Lance Simmens is campaigning for Malibu City Council after a long career in public service, mostly based in Washington, DC. He has become active in Malibu politics since moving to the city in 2015 and last ran for council in 2018.

This is an abridged version of a much longer Q&A. We encourage our readers to read the text, in full, here.

 In five words or less, what is the theme of your campaign?

Unity, community, no BS, no baggage

Tell me about your history in Malibu. What prepares you to take on this role?

I’ve been here five years. I was president of the Malibu Adamson House Foundation. I was president and currently vice-president of the Malibu Democratic Club. I’m an active member of the Community Emergency Response Team. I’m vice-chair of the Malibu Public Works Commission. I’m a regular attendee at city council meetings. This is my community. I’ve always contributed and given back to the community in which I’ve lived regardless of where it was ... As a father of two Millennials, my whole focus for the last almost 30 years of my life has been: How can we leave this place better off than we found it? I’ve spent the bulk of my professional and personal career working on sustainability issues and environmental issues. 

I last interviewed you two years ago when you ran for council in 2018. What has changed in your life since then and what have you done over the last two years to make yourself a more viable candidate?

I have become very active in the Community Emergency Response Team, which is an incredible opportunity to give back to your community. You’re basically one step removed from a first responder. I have been very active on the public works commission. The second thing on my platform is to redesign Pacific Coast Highway stretch between Topanga Canyon and the Civic Center ... shrinking in the lanes a little bit, putting in a center median with shrubbery and trees, making it aesthetically more pleasing as well as more functional from the environmental standpoint and putting bicycle lanes on each side. This is not something that’s going to be done next week. It may take 10 years. But if you don’t start that conversation now, it’ll take 20 years.

Do you think it’s realistic to put forth a proposal for a highway project when city council doesn’t have any control over the public works of Pacific Coast Highway?

Yeah. As we embark upon the new normal, we are going to have enormous financial constraints placed upon us. We already are. That’s going to place a premium on gathering resources. I’ve worked for federal government, state government, city government, counties. I know how you need to pool together to enhance your position, resource-wise. We need somebody who is not afraid to get on up to Sacramento, engage the right people and convince them that Caltrans needs to work with us ... there’s probably nobody in this list of candidates who’s got as much experience in that area as I do.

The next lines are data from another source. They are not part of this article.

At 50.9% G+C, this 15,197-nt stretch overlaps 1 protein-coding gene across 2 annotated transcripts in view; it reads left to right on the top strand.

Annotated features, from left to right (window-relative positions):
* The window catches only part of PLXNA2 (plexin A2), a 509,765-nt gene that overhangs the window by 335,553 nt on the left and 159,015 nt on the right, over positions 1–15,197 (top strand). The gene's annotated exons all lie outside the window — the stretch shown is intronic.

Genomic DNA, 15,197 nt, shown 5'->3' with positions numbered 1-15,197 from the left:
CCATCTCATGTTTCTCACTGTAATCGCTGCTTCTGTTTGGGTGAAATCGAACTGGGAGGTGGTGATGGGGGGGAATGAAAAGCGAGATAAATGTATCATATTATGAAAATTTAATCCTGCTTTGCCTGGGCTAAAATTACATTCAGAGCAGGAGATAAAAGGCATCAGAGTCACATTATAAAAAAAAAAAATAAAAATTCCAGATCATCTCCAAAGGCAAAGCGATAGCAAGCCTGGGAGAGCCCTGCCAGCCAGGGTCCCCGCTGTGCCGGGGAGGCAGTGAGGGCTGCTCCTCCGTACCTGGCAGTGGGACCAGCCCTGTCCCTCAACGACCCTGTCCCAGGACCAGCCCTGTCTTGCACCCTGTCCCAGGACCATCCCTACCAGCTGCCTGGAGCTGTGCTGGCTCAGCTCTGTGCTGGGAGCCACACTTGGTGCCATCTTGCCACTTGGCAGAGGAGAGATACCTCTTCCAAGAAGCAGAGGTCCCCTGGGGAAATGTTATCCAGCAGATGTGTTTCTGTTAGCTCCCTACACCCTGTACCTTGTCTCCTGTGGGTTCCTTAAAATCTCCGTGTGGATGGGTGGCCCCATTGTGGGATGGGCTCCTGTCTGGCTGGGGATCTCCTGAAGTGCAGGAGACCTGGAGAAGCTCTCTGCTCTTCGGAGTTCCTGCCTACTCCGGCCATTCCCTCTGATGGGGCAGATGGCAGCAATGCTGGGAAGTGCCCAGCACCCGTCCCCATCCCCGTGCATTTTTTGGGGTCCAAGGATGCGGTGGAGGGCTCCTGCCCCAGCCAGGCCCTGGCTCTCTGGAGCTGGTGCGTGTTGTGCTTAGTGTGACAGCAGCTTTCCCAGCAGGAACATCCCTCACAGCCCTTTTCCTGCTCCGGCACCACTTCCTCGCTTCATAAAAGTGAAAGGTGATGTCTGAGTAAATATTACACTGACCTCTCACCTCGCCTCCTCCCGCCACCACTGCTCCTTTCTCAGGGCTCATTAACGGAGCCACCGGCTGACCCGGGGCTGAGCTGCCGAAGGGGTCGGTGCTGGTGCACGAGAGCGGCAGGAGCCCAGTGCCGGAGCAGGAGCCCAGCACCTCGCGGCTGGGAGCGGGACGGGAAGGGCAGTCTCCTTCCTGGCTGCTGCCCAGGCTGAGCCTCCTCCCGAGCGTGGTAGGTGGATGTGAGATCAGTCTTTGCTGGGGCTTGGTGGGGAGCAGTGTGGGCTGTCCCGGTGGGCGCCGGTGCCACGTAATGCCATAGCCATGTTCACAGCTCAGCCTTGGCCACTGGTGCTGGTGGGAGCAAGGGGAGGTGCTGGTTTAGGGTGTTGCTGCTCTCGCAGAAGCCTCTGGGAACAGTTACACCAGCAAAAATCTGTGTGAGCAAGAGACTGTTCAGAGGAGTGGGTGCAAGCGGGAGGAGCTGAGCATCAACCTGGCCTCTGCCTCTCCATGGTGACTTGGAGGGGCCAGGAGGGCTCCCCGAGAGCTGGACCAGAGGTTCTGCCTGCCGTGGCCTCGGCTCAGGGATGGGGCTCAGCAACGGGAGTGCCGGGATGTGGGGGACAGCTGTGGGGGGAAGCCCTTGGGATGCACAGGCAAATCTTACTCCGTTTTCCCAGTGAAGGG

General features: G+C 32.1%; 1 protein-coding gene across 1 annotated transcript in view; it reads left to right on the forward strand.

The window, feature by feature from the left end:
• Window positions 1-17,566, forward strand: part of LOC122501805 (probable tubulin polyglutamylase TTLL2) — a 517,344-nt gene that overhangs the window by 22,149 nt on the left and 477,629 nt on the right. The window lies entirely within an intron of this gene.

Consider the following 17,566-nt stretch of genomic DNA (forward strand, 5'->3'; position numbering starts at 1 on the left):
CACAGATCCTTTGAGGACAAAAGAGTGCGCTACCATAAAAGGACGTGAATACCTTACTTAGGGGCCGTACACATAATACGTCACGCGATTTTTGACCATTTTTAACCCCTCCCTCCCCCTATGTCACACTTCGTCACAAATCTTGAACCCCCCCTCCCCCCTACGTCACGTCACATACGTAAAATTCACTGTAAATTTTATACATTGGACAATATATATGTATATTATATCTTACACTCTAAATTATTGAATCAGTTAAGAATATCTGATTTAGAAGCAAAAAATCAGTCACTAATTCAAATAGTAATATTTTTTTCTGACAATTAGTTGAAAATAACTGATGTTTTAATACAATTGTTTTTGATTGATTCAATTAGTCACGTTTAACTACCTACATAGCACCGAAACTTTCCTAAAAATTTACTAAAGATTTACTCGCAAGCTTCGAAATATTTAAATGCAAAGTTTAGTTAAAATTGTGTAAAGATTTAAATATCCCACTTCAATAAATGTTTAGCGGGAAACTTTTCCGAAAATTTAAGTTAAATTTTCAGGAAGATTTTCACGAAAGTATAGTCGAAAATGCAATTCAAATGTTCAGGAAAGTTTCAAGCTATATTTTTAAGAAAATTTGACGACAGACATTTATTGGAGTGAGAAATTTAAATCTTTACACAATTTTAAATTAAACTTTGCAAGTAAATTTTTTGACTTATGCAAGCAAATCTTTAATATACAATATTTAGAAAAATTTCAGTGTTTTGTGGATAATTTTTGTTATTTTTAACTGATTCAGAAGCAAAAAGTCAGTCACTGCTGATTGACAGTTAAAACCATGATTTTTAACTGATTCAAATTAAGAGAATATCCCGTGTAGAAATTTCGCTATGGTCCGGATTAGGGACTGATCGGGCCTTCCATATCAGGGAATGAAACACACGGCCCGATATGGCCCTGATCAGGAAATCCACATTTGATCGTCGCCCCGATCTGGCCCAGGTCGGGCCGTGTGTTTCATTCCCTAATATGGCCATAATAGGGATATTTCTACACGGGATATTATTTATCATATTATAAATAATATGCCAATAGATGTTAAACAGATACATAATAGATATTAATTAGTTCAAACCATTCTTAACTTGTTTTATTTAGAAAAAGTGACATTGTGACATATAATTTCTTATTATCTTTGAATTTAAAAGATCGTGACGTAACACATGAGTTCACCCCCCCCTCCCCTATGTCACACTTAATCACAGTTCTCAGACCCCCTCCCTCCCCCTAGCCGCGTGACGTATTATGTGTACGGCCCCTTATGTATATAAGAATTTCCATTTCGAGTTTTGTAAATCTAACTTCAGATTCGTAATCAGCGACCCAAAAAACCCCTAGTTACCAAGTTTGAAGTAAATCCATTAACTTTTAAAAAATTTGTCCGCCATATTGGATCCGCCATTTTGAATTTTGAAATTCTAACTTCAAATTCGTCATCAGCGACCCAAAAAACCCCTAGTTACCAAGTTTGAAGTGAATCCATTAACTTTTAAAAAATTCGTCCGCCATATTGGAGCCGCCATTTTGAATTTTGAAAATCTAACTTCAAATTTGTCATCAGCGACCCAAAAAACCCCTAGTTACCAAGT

City council members do go up to Sacramento. The city employs a lobbyist. So what sets your plan apart? How would you go beyond what the city’s already doing?

In most instances ... that’s a problem which is immediate that they’re responding to. I’m trying to lay out a platform for the future ... The goals [have] to conform with measurable output. At the end of every year you can quantifiably measure whether you’re making progress on each one of ‘em. Because you got metrics. It acts as a report card on the city council and the mayor.

It’s generally acknowledged in Malibu that the Woolsey Fire and its response were mishandled. Do you agree and who do you think was responsible for mishandling the fire?

Aside from the destruction of homes, the worst thing about the Woolsey Fire was that the lesson was “if a fire comes and you want to save your house, you got to do it.” There could not be a more dangerous lesson! We only by the grace of God avoided a catastrophe on PCH because the winds didn’t blow one way. Was it mishandled? Yeah. I have offered, in my platform, the formation of a California fire reserve. We don’t have enough resources. We’ve got to train people ... And then I do think there was lax communication on the part of the city. A command and control center should’ve been here.  

Do you see the fire reserve corps modeled somewhat like CERT? How many resources are they going to have? What’s the training going to look like?

You start out with 20,000 statewide and you train them to fight fires. I see it way beyond CERT. We need to increase our resources to deal with the next one ... I think the fire reserve corps is necessary. It’s not just going to be a Malibu idea. 

You’re envisioning a program with more people in it than people who live in Malibu.

Yeah, but it’s a statewide program.  

You’re thinking on a statewide level. Obviously, you have a lot of federal experience. Why run for Malibu City Council and not shoot for something bigger and broader at this point in your life?

I spent 22 years in DC. I worked in Sacramento for a year and half and I couldn’t get outta there fast enough. Too far from the ocean. This is where I live ... I don’t want to be anywhere else. I’m 67 years old; I have no illusions of grandeur that I’m going to start a political career. That’s what I said to people: “This is not a career move; this is a passion.” 

What do you think is the No. 1 issue facing Malibu today and what will you do in your first year in office to tackle it?

Budget and finance. Your community is only as strong as the resources you put into it and you can only afford the resources that you can afford. Very tough decisions are going to need to be made. What can I do? Put my ideas on the table. See if we can structure a system that engages the public, thinks down the road.

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